The traditional way of telephone wiretapping is to use the SORM equipment, which is installed on the nodes of each telecom operator. However, sometimes, when you need to listen to a conversation on your mobile, it is much more effective to intercept it right on the spot. For example, when you need to listen to and identify participants of mass protests.
Discovery Telecom Technologies (DTT) manufactures equipment specifically for this type of wiretapping. The company was founded in Moscow, but now has offices in Switzerland and the United States, where it settled in Salt Lake City, Utah. Judging by its site, the company's clients include the Federal Security Service of Russia.
Its 8-channel active GSM interceptor with decoder A 5.1 (known as the Interception System with an intermediate AIBIS base station) weighing about 10 kg is capable of intercepting GSM traffic.
“This product is capable of intercepting all cellular communications traffic,” said Christopher Sogoyan, a leading technical expert at the American Civil Liberties Union ACLU. According to the product description, the GSM interceptor can listen to up to eight incoming and outgoing mobile phone calls "with any type of encryption, in real time." It can also work “with moving and stationary objects and provide conversations and data in real time, analyze the received data, intercept IMSI / IMEI and do selective suppression of GSM traffic in a given area” and even carry out “operations on behalf of a given object”.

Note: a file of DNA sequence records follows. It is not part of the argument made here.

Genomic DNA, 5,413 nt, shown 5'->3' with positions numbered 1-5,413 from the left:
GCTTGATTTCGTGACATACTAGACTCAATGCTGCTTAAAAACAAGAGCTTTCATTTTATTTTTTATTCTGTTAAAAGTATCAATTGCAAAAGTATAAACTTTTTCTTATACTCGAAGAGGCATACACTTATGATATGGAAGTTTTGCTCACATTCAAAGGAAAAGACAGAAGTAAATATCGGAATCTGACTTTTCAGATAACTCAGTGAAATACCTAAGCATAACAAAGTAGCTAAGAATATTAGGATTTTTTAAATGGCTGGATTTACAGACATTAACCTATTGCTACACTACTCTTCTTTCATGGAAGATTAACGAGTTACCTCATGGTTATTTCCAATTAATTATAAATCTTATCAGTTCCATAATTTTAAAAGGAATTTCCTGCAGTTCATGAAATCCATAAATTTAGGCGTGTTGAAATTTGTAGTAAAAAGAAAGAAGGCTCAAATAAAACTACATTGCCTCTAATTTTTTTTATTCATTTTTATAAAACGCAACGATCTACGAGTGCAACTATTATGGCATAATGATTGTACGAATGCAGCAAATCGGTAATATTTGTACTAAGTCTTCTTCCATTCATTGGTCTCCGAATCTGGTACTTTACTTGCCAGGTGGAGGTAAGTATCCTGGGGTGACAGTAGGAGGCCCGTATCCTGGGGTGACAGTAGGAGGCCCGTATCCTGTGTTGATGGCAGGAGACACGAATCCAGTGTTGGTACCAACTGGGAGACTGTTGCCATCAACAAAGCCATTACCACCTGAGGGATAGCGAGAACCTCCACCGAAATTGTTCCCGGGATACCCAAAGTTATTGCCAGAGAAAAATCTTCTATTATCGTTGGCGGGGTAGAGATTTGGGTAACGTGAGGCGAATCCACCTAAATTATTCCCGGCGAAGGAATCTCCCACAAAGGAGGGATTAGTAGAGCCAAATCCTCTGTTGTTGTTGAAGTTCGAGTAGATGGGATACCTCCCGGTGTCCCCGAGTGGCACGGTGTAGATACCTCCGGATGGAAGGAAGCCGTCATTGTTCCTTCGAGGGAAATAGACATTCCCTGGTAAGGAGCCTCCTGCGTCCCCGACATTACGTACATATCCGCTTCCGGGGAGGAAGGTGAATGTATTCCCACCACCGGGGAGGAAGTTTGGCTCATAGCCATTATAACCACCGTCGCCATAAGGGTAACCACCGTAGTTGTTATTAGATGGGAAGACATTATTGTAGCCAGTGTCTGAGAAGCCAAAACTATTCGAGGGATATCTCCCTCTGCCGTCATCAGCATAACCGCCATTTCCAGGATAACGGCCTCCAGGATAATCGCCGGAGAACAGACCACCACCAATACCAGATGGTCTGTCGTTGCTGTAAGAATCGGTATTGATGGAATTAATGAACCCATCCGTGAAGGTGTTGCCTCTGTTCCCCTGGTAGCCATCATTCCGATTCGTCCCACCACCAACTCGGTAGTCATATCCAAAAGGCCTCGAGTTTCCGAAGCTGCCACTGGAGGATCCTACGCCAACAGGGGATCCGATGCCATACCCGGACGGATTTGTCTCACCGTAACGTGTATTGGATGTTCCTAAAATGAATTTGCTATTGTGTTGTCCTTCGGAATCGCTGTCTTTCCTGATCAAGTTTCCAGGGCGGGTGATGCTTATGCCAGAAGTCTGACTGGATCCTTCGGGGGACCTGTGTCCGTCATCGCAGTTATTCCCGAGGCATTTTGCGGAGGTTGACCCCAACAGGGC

The interception of GPRS traffic is also not a problem for AIBIS, which means including intercepting SMS messages and tracking Internet browsing. Recently, a module was added to the system that determines the location of the phone being listened to. From a practical point of view, this means that a car equipped with such a device may be parked near the office of the person being listened to or, for example, be in the back of the square where the mass demonstration takes place.
The company's website claims that the interceptor is delivered worldwide.
As reporters Mark Ambinder and David Brown wrote in their book Deep State: Inside your Government Secrecy Industry: “Your data could be intercepted in Russia, China or Israel if you drove through these countries. Recently, the FBI quietly dismantled transmitters installed at several cellular stations in Washington, which transmitted the intercepted data to foreign embassies. ”
Russian tracking technologies are not just about people. Russian startup Doroga.TV helps New Yorkers track the movement of city buses. Last October, Doroga.TV agreed with the New York City Municipal Transport Agency to launch an online test service for passengers of local buses in a test mode. With this service, residents of New York will be able to track the location of buses in real time, watch forecasts of their arrival at the bus stop, taking into account traffic jams, as well as calculate the best route.
Compared to other surveillance technologies developed in Russia, this technology looks absolutely innocent. According to Evgeny Makarov, director of development for Doroga.TV, the New York project is in the testing phase.
Doroga.TV, founded in 2007, with a staff of 12 people, is going to track the movement of New York buses using GPS receivers, and then provide statistical data to city services. This service has already been implemented in several cities of Russia. If the project takes place, residents of the “Big Apple” will have to thank Moscow for their help in dealing with traffic jams in New York.
Joint investigation by Agentura.Ru, CitizenLab and Privacy International with the participation of Robert Bekhuzen. Published in English in Wired, in Russian - in Forbes